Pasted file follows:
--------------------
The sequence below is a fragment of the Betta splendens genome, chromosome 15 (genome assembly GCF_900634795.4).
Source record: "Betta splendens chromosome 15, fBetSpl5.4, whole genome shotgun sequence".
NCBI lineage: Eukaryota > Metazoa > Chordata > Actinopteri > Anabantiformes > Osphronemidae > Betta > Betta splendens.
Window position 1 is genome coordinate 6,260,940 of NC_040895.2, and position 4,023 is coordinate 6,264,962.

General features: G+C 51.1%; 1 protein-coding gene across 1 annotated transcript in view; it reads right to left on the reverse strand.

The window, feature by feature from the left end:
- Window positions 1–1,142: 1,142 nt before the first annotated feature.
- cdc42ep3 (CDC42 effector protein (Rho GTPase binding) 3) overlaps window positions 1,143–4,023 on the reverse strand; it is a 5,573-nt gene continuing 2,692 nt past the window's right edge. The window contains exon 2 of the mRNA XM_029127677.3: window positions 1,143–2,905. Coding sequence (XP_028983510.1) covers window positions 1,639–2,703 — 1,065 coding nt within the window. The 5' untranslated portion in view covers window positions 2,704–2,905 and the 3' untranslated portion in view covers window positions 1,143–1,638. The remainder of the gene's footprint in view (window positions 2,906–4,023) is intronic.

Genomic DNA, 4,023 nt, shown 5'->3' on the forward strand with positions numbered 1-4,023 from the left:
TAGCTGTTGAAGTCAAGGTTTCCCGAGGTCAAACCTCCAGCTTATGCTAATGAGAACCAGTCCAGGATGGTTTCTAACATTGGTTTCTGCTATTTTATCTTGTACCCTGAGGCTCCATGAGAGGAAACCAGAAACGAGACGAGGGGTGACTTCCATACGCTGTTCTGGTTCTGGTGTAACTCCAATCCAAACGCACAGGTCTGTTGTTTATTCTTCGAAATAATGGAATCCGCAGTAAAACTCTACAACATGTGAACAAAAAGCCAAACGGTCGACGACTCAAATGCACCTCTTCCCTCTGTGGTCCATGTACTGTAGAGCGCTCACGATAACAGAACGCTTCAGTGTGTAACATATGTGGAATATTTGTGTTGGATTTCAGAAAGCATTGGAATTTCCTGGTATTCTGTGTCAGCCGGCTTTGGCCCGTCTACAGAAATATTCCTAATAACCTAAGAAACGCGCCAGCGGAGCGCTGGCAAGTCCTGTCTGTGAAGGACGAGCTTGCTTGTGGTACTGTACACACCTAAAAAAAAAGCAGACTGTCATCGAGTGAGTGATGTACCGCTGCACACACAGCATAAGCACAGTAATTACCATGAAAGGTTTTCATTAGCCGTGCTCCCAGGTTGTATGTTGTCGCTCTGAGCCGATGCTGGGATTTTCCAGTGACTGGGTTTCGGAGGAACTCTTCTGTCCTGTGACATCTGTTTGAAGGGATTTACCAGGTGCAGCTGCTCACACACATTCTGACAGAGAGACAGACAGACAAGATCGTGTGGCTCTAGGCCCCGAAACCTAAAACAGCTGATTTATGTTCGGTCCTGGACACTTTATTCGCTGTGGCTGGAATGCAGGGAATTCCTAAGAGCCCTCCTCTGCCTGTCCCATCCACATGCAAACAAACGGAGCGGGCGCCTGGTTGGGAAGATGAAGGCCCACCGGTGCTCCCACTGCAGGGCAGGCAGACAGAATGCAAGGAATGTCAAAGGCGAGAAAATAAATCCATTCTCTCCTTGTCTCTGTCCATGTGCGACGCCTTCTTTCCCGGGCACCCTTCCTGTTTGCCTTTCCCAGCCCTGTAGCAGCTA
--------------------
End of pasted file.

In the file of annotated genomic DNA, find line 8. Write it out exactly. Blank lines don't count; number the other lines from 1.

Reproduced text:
- cdc42ep3 (CDC42 effector protein (Rho GTPase binding) 3) overlaps window positions 1,143–4,023 on the reverse strand; it is a 5,573-nt gene continuing 2,692 nt past the window's right edge. The window contains exon 2 of the mRNA XM_029127677.3: window positions 1,143–2,905. Coding sequence (XP_028983510.1) covers window positions 1,639–2,703 — 1,065 coding nt within the window. The 5' untranslated portion in view covers window positions 2,704–2,905 and the 3' untranslated portion in view covers window positions 1,143–1,638. The remainder of the gene's footprint in view (window positions 2,906–4,023) is intronic.